Comma Rules Made Simple

A few simplified comma rules for our readers. Add a comma–

  • after multi-word introductory comments: “When I was a child–”
  • after certain introductory words such as no & yes: “Yes, I am very interested in the job.”
  • before a quote: He said, “We have to finish today.”
  • to separate two interchangeable adjectives: “a serious, complicated situation”
  • in lists of three or more
  • to set off non-essential information
  • to separate a statement from a question tag: “That’s correct, isn’t it?”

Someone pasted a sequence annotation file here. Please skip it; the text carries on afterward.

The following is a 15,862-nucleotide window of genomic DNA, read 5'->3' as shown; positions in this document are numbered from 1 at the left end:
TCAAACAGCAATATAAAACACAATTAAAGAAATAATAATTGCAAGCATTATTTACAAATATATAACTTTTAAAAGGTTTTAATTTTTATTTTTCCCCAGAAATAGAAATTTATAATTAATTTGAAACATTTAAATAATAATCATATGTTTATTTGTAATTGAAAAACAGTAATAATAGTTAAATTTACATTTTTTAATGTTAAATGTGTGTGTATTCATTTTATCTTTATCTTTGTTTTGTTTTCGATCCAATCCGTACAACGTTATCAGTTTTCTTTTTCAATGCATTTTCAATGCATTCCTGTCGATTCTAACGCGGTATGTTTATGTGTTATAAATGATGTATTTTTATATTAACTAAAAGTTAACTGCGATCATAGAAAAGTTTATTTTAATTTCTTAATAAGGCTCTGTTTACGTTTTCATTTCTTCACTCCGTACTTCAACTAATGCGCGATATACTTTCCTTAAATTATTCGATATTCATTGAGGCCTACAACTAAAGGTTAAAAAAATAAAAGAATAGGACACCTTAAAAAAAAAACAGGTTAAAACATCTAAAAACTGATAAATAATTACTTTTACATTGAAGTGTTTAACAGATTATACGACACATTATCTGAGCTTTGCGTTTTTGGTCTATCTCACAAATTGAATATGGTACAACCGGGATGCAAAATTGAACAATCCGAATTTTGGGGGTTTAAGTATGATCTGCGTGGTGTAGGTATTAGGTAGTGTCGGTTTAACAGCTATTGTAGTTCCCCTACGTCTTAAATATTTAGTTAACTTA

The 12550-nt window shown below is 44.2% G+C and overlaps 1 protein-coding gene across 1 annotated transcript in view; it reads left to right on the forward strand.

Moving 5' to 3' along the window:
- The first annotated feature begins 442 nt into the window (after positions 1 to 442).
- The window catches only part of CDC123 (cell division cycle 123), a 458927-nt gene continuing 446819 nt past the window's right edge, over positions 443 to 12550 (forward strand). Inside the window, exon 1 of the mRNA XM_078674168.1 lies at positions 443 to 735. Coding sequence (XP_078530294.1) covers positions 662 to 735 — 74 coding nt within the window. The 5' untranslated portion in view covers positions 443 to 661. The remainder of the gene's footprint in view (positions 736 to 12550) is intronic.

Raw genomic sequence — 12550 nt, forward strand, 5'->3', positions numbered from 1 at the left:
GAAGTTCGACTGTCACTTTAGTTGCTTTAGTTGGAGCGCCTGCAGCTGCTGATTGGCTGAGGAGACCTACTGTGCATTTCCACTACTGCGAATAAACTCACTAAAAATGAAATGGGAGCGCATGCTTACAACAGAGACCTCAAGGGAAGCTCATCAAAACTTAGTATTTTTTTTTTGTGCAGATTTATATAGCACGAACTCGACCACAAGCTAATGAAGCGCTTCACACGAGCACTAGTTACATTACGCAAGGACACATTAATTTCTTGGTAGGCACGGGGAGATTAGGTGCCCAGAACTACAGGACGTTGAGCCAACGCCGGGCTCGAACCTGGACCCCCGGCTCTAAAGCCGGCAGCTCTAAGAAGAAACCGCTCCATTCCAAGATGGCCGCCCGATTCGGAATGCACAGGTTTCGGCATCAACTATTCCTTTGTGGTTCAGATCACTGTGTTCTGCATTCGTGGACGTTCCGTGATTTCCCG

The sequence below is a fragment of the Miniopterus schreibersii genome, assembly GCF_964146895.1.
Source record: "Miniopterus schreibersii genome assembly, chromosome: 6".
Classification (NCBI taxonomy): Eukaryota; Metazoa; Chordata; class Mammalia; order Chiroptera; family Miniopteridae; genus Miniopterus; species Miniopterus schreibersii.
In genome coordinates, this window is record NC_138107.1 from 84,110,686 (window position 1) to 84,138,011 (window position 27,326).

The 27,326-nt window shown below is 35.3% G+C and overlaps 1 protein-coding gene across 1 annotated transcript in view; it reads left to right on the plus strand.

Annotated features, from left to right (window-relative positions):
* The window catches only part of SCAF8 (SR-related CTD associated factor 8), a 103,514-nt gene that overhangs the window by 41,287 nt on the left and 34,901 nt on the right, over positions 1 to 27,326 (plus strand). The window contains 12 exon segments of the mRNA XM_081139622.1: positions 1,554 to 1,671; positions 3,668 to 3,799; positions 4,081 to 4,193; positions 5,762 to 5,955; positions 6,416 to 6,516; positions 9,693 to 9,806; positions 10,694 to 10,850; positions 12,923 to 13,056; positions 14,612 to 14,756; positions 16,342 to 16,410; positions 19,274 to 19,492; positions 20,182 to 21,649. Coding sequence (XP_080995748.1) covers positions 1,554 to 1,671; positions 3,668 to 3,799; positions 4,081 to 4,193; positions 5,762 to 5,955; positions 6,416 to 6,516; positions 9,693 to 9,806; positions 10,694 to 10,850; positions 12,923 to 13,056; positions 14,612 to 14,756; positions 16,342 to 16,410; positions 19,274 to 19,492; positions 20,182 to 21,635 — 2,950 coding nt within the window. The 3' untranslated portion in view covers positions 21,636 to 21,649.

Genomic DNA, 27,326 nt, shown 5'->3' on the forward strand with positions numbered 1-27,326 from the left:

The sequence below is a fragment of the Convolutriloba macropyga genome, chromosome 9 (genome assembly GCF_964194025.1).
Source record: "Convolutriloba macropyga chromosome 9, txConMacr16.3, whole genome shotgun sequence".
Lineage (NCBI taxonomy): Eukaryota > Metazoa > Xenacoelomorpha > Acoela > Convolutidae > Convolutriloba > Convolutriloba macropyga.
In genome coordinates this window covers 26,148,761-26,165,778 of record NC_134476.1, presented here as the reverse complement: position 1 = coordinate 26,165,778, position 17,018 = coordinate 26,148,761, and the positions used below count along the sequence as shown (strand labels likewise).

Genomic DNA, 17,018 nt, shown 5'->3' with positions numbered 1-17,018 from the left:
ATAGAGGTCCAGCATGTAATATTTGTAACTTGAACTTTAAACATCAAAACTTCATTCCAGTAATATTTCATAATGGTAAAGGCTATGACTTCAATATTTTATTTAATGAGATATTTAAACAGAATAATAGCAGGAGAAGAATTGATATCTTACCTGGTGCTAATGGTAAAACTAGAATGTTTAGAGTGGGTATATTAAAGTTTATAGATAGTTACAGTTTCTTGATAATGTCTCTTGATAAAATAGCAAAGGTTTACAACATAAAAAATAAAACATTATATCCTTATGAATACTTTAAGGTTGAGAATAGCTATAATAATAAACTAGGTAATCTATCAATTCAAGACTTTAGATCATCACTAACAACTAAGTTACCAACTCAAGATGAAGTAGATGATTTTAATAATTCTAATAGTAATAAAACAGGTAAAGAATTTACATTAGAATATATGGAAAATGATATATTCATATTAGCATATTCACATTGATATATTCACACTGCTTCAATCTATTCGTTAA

• with the word “which”
  • to separate the day of the month and the year: August 12, 2017
  • to separate a city from its state: Chicago, Illinois
  • to separate independent clauses (phrases that could be written as complete sentences)
  • with conjunctive adverbs such as however
  • And finally – The Oxford comma – also called the serial comma and the Harvard comma – is a subject of debate. In other words, there is no right or wrong usage rule, except that you must use it when it is needed to avoid confusion.
  • Beyond that, whether you use the Oxford comma is a matter of style – some style guides call for it and others don’t. Check your school or company style guide and punctuate your texts accordingly.

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